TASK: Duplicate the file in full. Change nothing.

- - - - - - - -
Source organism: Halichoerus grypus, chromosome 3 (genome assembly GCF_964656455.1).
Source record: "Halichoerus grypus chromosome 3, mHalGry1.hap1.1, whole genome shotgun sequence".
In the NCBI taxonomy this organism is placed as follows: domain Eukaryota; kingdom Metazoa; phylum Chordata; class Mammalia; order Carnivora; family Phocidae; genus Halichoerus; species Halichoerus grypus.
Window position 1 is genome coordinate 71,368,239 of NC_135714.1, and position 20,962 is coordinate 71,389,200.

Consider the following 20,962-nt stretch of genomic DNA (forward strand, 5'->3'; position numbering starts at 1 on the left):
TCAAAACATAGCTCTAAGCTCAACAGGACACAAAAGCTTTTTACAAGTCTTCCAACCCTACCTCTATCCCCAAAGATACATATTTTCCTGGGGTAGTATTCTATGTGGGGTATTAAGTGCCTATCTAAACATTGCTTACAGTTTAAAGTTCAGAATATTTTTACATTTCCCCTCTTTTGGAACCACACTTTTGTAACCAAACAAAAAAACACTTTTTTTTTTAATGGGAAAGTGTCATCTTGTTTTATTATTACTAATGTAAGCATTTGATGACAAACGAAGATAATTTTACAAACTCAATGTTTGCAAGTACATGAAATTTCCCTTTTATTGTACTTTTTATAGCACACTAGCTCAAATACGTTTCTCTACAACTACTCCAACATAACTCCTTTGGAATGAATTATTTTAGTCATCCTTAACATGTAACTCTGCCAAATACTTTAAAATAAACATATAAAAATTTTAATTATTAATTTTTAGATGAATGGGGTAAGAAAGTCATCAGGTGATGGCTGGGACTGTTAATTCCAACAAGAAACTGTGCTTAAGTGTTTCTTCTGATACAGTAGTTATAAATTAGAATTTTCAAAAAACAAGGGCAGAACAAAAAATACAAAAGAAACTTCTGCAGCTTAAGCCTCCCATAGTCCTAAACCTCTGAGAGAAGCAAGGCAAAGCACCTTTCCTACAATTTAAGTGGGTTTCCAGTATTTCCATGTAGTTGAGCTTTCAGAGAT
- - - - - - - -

Source organism: Halichoerus grypus, chromosome 3 (genome assembly GCF_964656455.1).
Source record: "Halichoerus grypus chromosome 3, mHalGry1.hap1.1, whole genome shotgun sequence".
In the NCBI taxonomy this organism is placed as follows: domain Eukaryota; kingdom Metazoa; phylum Chordata; class Mammalia; order Carnivora; family Phocidae; genus Halichoerus; species Halichoerus grypus.
Window position 1 is genome coordinate 71,368,239 of NC_135714.1, and position 20,962 is coordinate 71,389,200.

Consider the following 20,962-nt stretch of genomic DNA (forward strand, 5'->3'; position numbering starts at 1 on the left):
TCAAAACATAGCTCTAAGCTCAACAGGACACAAAAGCTTTTTACAAGTCTTCCAACCCTACCTCTATCCCCAAAGATACATATTTTCCTGGGGTAGTATTCTATGTGGGGTATTAAGTGCCTATCTAAACATTGCTTACAGTTTAAAGTTCAGAATATTTTTACATTTCCCCTCTTTTGGAACCACACTTTTGTAACCAAACAAAAAAACACTTTTTTTTTTAATGGGAAAGTGTCATCTTGTTTTATTATTACTAATGTAAGCATTTGATGACAAACGAAGATAATTTTACAAACTCAATGTTTGCAAGTACATGAAATTTCCCTTTTATTGTACTTTTTATAGCACACTAGCTCAAATACGTTTCTCTACAACTACTCCAACATAACTCCTTTGGAATGAATTATTTTAGTCATCCTTAACATGTAACTCTGCCAAATACTTTAAAATAAACATATAAAAATTTTAATTATTAATTTTTAGATGAATGGGGTAAGAAAGTCATCAGGTGATGGCTGGGACTGTTAATTCCAACAAGAAACTGTGCTTAAGTGTTTCTTCTGATACAGTAGTTATAAATTAGAATTTTCAAAAAACAAGGGCAGAACAAAAAATACAAAAGAAACTTCTGCAGCTTAAGCCTCCCATAGTCCTAAACCTCTGAGAGAAGCAAGGCAAAGCACCTTTCCTACAATTTAAGTGGGTTTCCAGTATTTCCATGTAGTTGAGCTTTCAGAGAT